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Armor Correctional Health Services Inc. v. The Board of County Commissioners of Oklahoma County

Supreme Court of Oklahoma

June 13, 2017

ARMOR CORRECTIONAL HEALTH SERVICES INC., a Florida corporation, Plaintiff/Appellee,
v.
THE BOARD OF COUNTY COMMISSIONERS OF OKLAHOMA COUNTY, a subdivision of the State of Oklahoma, Defendant/Appellant.

         APPEAL FROM THE DISTRICT COURT OKLAHOMA COUNTY, HONORABLE ROGER H. STUART, TRIAL JUDGE

          Ray Zsciesche and Marc Edwards, PHILLIPS MURRAH P.C., Oklahoma City, Oklahoma for Plaintiff/Appellee,

          Susan Loving and Andrew W. Lester, SPENCER FANE LLP, Edmond, Oklahoma, for Defendant/Appellant.

          REIF, J.

         ¶0 Medical provider sued the Board of County Commissioners of Oklahoma County (County) for payment of medical services provided to prisoners and detainees in the Oklahoma County Jail. County admitted the prisoners and detainees received the medical services in question and that the County had not paid. County resisted the entry of a judgment, however, on the ground that medical provider had not produced sufficient evidence of the availability of funds to pay for the services. The trial court granted summary judgment to medical provider and County appealed. This Court retained the appeal to address the public interest issue of government liability for services mandated by the Oklahoma Constitution.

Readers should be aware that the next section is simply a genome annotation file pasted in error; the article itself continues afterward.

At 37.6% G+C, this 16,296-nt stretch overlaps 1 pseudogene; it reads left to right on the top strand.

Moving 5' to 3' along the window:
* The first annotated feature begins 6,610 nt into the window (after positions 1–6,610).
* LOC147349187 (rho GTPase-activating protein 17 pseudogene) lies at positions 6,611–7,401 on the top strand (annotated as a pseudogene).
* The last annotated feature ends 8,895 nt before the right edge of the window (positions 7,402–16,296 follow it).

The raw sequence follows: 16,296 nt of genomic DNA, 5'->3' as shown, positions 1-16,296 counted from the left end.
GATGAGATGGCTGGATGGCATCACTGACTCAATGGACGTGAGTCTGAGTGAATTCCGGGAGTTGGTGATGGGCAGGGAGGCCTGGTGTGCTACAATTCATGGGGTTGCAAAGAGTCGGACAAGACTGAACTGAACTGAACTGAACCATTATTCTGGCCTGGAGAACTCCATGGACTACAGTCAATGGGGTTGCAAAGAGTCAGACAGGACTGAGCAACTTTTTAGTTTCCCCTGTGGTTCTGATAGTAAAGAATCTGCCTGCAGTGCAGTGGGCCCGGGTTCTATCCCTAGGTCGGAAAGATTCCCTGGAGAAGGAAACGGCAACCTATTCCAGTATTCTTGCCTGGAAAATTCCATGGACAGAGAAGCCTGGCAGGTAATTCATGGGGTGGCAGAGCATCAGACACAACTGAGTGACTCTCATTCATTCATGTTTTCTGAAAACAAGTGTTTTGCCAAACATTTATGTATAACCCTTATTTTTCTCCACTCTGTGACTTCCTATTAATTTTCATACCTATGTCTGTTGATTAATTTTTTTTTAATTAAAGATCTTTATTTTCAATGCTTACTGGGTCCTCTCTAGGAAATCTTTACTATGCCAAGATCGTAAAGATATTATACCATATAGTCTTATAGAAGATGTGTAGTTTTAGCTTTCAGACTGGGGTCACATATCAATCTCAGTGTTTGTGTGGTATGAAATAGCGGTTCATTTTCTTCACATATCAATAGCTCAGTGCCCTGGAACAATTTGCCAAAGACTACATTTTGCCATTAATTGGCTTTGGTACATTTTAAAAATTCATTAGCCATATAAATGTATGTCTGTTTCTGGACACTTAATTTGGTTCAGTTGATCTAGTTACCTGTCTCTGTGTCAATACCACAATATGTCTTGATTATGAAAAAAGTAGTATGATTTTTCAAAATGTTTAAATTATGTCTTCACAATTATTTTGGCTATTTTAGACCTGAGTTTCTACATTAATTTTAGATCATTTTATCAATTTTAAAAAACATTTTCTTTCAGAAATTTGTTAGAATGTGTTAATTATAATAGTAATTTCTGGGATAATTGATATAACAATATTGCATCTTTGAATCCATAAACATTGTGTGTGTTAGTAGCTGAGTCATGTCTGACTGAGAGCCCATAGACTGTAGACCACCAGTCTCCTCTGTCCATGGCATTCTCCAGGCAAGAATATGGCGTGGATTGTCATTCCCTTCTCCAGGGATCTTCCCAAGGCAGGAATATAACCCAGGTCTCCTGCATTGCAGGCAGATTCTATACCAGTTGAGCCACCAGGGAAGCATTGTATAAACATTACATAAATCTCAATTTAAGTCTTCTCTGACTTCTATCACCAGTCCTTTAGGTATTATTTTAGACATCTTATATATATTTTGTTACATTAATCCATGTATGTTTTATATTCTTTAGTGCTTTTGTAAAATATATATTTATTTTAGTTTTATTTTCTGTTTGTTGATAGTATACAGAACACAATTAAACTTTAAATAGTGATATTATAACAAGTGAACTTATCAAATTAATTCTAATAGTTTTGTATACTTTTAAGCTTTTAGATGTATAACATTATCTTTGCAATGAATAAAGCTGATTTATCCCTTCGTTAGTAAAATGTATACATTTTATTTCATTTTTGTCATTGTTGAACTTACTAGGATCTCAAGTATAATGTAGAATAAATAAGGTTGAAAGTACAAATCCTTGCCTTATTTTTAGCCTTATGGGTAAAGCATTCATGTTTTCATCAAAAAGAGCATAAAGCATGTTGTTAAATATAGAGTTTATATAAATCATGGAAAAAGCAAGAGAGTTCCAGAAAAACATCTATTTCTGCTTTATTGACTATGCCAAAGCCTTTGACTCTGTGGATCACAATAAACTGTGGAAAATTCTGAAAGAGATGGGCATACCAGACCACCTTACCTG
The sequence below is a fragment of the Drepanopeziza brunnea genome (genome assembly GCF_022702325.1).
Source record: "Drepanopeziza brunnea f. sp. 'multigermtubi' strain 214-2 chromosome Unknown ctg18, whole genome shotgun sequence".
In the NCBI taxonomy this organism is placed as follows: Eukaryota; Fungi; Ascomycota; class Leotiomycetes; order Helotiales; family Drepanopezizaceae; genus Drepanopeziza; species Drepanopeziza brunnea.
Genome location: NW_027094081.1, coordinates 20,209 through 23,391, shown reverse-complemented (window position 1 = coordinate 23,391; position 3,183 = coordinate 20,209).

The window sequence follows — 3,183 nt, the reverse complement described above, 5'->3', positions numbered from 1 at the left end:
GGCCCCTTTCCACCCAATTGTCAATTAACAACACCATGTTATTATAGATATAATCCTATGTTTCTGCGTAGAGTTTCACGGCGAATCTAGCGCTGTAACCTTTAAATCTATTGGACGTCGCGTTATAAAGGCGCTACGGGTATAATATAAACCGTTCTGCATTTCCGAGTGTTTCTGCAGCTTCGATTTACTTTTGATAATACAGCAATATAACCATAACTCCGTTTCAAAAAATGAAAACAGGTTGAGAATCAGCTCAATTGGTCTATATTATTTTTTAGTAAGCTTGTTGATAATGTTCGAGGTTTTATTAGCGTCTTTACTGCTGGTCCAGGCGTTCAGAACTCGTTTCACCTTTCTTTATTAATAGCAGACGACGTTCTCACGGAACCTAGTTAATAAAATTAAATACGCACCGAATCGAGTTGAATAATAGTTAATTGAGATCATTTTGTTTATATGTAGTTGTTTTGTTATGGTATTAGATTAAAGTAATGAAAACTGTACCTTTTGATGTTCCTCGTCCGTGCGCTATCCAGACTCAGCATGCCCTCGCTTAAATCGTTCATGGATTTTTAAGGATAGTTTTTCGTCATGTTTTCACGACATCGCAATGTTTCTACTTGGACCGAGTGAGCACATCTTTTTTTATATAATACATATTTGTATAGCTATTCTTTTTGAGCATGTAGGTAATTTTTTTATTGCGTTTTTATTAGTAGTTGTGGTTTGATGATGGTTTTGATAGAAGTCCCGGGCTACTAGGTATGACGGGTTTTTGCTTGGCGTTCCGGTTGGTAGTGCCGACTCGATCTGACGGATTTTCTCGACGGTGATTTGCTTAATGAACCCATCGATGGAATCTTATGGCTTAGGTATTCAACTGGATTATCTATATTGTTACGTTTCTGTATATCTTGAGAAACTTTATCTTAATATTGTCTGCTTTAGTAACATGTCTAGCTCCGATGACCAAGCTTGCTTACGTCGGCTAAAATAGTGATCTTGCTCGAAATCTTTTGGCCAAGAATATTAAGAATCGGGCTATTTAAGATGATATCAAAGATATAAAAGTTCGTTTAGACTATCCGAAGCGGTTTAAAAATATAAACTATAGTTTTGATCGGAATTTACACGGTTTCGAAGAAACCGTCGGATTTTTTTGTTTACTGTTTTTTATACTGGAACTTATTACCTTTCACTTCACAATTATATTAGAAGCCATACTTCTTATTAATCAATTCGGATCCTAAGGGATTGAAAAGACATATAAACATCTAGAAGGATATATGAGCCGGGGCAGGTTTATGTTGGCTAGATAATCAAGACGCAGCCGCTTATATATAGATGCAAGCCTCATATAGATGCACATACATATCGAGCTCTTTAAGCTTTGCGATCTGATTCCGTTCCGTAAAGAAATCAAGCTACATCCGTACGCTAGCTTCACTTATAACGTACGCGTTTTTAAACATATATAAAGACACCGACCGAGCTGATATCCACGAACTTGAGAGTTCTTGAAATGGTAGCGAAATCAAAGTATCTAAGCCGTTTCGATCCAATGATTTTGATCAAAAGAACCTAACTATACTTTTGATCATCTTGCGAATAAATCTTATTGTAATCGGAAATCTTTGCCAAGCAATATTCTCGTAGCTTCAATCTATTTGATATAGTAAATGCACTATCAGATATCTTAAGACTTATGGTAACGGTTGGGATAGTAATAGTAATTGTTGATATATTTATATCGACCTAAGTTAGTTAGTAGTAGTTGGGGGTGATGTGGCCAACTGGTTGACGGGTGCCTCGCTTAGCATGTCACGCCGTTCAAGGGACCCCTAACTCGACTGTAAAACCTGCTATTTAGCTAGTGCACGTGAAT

¶1 Armor Correctional Health Services, Inc., sued the Board of County Commissioners of Oklahoma County (County) for payment of medical services provided to prisoners and detainees in the Oklahoma County Jail. County admitted that Armor provided the medical services in question pursuant to a contract for the period January 1, 2014 to June 30, 2014, and an extension of this contract for the period July 1, 2014 to June 30, 2015. County did not dispute the accuracy of Armor's monthly invoices for such services and admitted it had not paid some invoices totaling $3, 302, 297.04.

         ¶2 Despite these admissions, County argued that judgment could not be entered because Armor had not provided proof of the availability of funds as required by 62 O.S.2001, §§ 362 [1] and 363 [2]. In reply, Armor argued that the County's obligation to pay for the medical services to the prisoners and detainees was not a claim founded on contract alone that is subject to the provisions of §§ 362 and 363. Armor also argued that the obligation was not "indebtedness" as addressed in Article 10, § 26 [3] of the Oklahoma Constitution. Armor asserted the County's obligation to pay the medical services provided to prisoners and detainees was incurred in fulfillment of a governmental function mandated by the Oklahoma Constitution. As such, the County's obligation was exempt from Article 10, § 26 as well as §§ 362 and 363.